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‘Blockheads’ is the one track that most resembles ‘punk’ on New Boots And Panties!!, with Dury shouting his lyrics over a rocky delight that descends into an enjoyable mess. ‘Plaistow Patricia’ is a much more cruel and sneering moment, with five swear words in the first few seconds, while the more innocuous funk of ‘If I Was With A Woman’ and ‘I’m Partial To Your Abracadabra’ bulking out each side.
In the middle of the album, there’s the iconic ‘Billericay Dickie’, with its famous “good evening, I’m from Essex” spoken-word intro. Here, Dury plays up his smutty side for some music hall-style nod-and-a-wink rhyming that seems extraordinarily antiquated by the standards of 2017. “Had a love affair with Nina, in the back of my Cortina / A seasoned up hyena could not have been more obscener / She took me to the cleaners, and other misdemeanours / but I got right up between her Rum and her Ribena.”… yes, really. But ‘Billericay Dickie’ is an example of the massive populist appeal that Dury was able to muster up, and it’s that aspect of performance artistry that made up so much of his personality.
‘My Old Man’ is a genuinely touching moment, with Dury describing the life and times of his working-class father in a version of London long-forgotten even back then. Fittingly, it was played at Dury’s funeral in 2000 by his son Baxter – who appears on the front cover of New Boots And Panties!! standing next to his dad outside the long-closed-down Axfords clothing store in Victoria.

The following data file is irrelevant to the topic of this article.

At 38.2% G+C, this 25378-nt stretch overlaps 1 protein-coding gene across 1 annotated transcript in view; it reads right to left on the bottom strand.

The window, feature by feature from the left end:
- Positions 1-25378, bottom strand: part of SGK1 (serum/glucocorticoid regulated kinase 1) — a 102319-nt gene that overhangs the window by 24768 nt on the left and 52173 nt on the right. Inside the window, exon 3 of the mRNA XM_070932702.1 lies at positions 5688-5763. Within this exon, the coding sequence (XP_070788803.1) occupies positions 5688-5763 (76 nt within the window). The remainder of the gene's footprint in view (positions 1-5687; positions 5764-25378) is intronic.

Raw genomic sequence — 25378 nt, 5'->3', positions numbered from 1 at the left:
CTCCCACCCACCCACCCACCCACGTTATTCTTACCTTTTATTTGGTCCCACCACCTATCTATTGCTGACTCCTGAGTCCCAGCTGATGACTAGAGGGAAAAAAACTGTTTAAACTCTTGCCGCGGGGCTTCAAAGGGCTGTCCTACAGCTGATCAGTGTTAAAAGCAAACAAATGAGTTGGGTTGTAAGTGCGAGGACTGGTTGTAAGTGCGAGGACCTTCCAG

The album’s accompanying single ‘Sex & Drugs & Rock & Roll’, a stone-cold classic which became Dury’s musical calling-card, wasn’t included on the original edition of New Boots And Panties!!, but it does appear on all subsequent re-issues, alongside B-sides like ‘Razzle In My Pocket’.
Sales of the album were pretty slow at first, with its only single, ‘Sweet Gene Vincent’, failing to hit the charts at all. However, after the chart-topping success of ‘Hit Me With Your Rhythm Stick’ the following year and a trail of hits that included ‘Reasons To Be Cheerful, Part 3’ and ‘What A Waste’, New Boots And Panties!! enjoyed a commercial renaissance as the public at large discovered it, and it eventually peaked at no.5 in the albums chart, also ranking among the 30 best-selling albums of 1978 and 1979.
READ MORE: Elvis Costello // ‘My Aim Is True’ at 40 years old
Furthermore, New Boots And Panties!! is one of the surprisingly small number of genuinely great album-length releases of first-wave British punk. 1977 was actually more about great singles, but Ian Dury provided one of the more musically coherent and intriguing LPs of the era – alongside The Stranglers, The Clash and Elvis Costello.
The rather dated title and slightly leering exclamation points at the end, as well as certain content like the aforementioned ‘Billericay Dickie’, do rather make New Boots And Panties!! a product of its time and specific place and social attitudes. If you can get past these idiosyncrasies, you’ll find the album to be one of the most enjoyable ‘70s time-pieces. It provided the launch-pad for Dury’s short but stellar career, as well as proof that punk wasn’t a sound, but a state of mind.
Listen to New Boots And Panties!! by Ian Dury here via Spotify, and tell us what you think below!
Tags: 40 years old, 40th anniversary, Chas Jankel, classic 70s, classic album, Ian Dury, New Boots And Panties!!, Stiff Records, The Blockheads